And, though the Gunpowder has the reputation, it is not the only or closest option. Carroll County's Morgan Run offers catch-and-return, fly and lure fishing in a 3- to 4-mile section between Md. 97 and London Bridge Road. Last spring 2,500 trout, a mix of rainbow and brown trout, were stocked, and there were also a fall stocking.

Access and parking are found at Jim Bowers, Klees Mill and London Bridge roads. This is a beautiful and natural setting, but is gets pressured, especially in the Klees Mill area, where there are rudimentary trails upstream and down. Places like Jim Bowers are real briar patches, but you can fight your way to some good holes. This could be a good flipping or Tenkara stream.

I've had some good fishing here when I could beat the crowds, including a 20-plus-inch rainbow on a floating soft hackle right after a spin fisherman vacated a favorite hole. The area above Klees Mill is classic pocket water, lending itself to flipping, high stick nymphing and probably Tenkara techniques.

Soft hackles, dry fly and dropper, and red San Juan worms have been productive for me. I have not done well with spinning tackle.

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The Patapsco River provides stocked rainbows and browns at two major areas. At the Daniels Dam area 5,600 trout were stocked in the spring of 2015; the Avalon area received 5,500. Both got fall stocking as well. This is put-and-take fishing with flies, lures and bait allowed. Both areas can be frenzied in the spring as "the PowerBait crowd" frantically attempt to get their limits, two trout at Daniels, five at Avalon. Though DNR spreads out the stockings over three or four sessions, fish are quickly depleted (or terrorized) a few days after the stockings.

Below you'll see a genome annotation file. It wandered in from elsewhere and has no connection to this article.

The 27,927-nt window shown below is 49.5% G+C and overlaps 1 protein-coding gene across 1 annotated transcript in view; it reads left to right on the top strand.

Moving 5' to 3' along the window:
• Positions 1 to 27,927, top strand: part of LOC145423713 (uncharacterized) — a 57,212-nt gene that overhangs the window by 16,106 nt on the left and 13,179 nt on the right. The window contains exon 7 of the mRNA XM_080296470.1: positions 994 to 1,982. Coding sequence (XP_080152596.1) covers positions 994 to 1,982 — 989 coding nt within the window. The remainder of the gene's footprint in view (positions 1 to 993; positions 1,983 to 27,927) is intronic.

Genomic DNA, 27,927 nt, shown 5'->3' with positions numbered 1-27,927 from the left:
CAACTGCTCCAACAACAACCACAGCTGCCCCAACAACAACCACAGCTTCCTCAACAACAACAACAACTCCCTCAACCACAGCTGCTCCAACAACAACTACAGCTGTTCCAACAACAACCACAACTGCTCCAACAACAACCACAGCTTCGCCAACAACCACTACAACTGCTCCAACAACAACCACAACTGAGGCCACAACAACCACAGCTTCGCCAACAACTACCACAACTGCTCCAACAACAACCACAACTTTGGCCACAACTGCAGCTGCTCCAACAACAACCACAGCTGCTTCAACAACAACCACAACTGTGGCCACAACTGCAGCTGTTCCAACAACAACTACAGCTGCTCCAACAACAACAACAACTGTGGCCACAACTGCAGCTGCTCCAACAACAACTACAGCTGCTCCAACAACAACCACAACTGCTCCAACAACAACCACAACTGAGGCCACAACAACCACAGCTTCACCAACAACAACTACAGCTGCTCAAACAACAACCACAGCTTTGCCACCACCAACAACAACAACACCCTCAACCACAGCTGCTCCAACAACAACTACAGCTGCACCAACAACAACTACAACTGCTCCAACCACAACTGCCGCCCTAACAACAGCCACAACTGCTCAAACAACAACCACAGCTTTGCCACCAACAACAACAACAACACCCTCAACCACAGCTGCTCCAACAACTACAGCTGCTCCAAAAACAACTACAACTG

Nevertheless, a patient fisherman with walking and wading skills can have some good fishing. While most of the trout are "SNITS" sometimes a big one shows up. A rainbow of almost 10 pounds was taken at Avalon a few years ago.

I've had success with the same flies as above, especially the San Juan worm, plus a Crystal Bugger streamer in white. A size #1 silver Mepps spinner is the ticket with spinning tackle, and PowerBait paste is definitely the bait of choice.

Finally, for those willing to travel, my favorite trout stream in Maryland is the Casselman River near Grantsville in Garrett County. I have taken a half-dozen trout of 20 inches or more here. The Casselman is a delayed harvest stream with spring and fall stockings providing catch-and-release fishing with lures and flies only from Oct. 1 through June 15 of the following year. From June 16 through Sept. 30 bait is also allowed and two fish per day may be kept.

Again wading and walking skills pay off. The above flies and lures have worked for me, with the dry fly and dropper the top choice.

Other top far Western Maryland trout streams are the Savage, Youghiogheny, and the North Branch of the Potomac.

I highly recommend "Guide to Maryland Trout Fishing," by Charlie Gelso and Larry Coburn. Though some information is dated, this is a great resource.

410-857-7896